• Children: Encourage activities that are age-appropriate, fun, and beneficial.

2. Prioritize Nutrient-Dense Food Choices

As we mentioned earlier, we hear people commonly complain of the lack of time and the convenience of fast food. You are busy, and will probably not become less busy any time soon. Start to plan around it. There are meal prepping companies that can make meal prepping quick and easy, but they can be expensive. We do partner with a company who is currently offering our clients 10% off, if interested, reach out to us at D1 Henderson. If you are on a budget, consider simple options like grilling your meats for the week and sorting into containers, or even using an instant pot. Instant pots are often better options for the truly busy households because it reduces the amount of time you have to dedicate to actually cooking.

One cannot overstate the importance of a well-balanced diet. For busy families, meal planning and cooking together can be transformative:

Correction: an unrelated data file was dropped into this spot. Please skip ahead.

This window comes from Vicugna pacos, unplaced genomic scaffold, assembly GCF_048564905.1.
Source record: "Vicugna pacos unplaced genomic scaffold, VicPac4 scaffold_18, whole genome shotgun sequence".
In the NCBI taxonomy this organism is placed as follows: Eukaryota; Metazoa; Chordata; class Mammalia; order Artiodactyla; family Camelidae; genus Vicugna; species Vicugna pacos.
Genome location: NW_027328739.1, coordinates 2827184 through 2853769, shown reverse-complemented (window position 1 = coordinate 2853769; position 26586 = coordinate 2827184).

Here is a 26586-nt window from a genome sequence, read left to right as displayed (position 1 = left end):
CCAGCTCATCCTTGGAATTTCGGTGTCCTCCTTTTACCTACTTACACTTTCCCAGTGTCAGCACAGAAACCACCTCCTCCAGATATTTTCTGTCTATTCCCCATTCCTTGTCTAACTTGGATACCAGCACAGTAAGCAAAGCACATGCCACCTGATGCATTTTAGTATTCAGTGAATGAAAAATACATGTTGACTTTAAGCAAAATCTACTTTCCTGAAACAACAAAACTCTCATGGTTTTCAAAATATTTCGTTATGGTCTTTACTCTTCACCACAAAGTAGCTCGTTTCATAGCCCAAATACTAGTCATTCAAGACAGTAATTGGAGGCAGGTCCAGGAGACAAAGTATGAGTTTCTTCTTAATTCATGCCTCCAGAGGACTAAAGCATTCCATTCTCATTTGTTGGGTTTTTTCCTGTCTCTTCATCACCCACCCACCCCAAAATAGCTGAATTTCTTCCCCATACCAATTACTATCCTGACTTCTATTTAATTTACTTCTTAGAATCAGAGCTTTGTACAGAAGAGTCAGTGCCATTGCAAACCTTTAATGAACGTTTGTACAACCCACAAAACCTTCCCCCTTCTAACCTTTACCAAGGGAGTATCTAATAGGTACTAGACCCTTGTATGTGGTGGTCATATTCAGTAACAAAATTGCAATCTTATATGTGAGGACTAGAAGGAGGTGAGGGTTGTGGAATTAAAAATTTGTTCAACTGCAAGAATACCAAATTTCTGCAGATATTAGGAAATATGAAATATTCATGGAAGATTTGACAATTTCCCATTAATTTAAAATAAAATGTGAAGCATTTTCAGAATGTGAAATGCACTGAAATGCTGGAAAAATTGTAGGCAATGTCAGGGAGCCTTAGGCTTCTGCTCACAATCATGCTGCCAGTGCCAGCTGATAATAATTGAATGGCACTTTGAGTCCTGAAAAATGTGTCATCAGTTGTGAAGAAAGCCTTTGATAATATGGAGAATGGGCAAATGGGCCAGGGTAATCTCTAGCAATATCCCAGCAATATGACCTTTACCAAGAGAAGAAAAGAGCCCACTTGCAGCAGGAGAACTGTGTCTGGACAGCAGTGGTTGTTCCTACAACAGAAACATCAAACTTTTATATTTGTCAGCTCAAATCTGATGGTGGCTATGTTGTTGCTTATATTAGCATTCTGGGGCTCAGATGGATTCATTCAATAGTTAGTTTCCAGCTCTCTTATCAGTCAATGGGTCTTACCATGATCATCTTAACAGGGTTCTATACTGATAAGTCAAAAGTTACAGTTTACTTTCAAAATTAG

• Educate: Knowledge is power. Understanding nutritional content and making informed decisions can lead to healthier eating habits. For example, try tracking your foods for just three days. You may be surprised at what you find. Many of our members are shocked to learn that the high protein products they buy are often their primary source of carbohydrates. The more you know, the easier it is to make informed decisions.
  • Cook Together: Involving children in meal preparation can help to ensure that whatever you are cooking is something they will eat. Get their help in the process so they are excited to eat. It's not just about the food; it's about building connections and responsibility. Even if you do not have kids, cook with your partner or friends! Get the people closest to you involved in your new healthy lifestyle. Having the support of the people closest to you can often determine whether or not you are successful.

3. Foster a Supportive Community and Stay Accountable

Accountability and community support are crucial in combating obesity: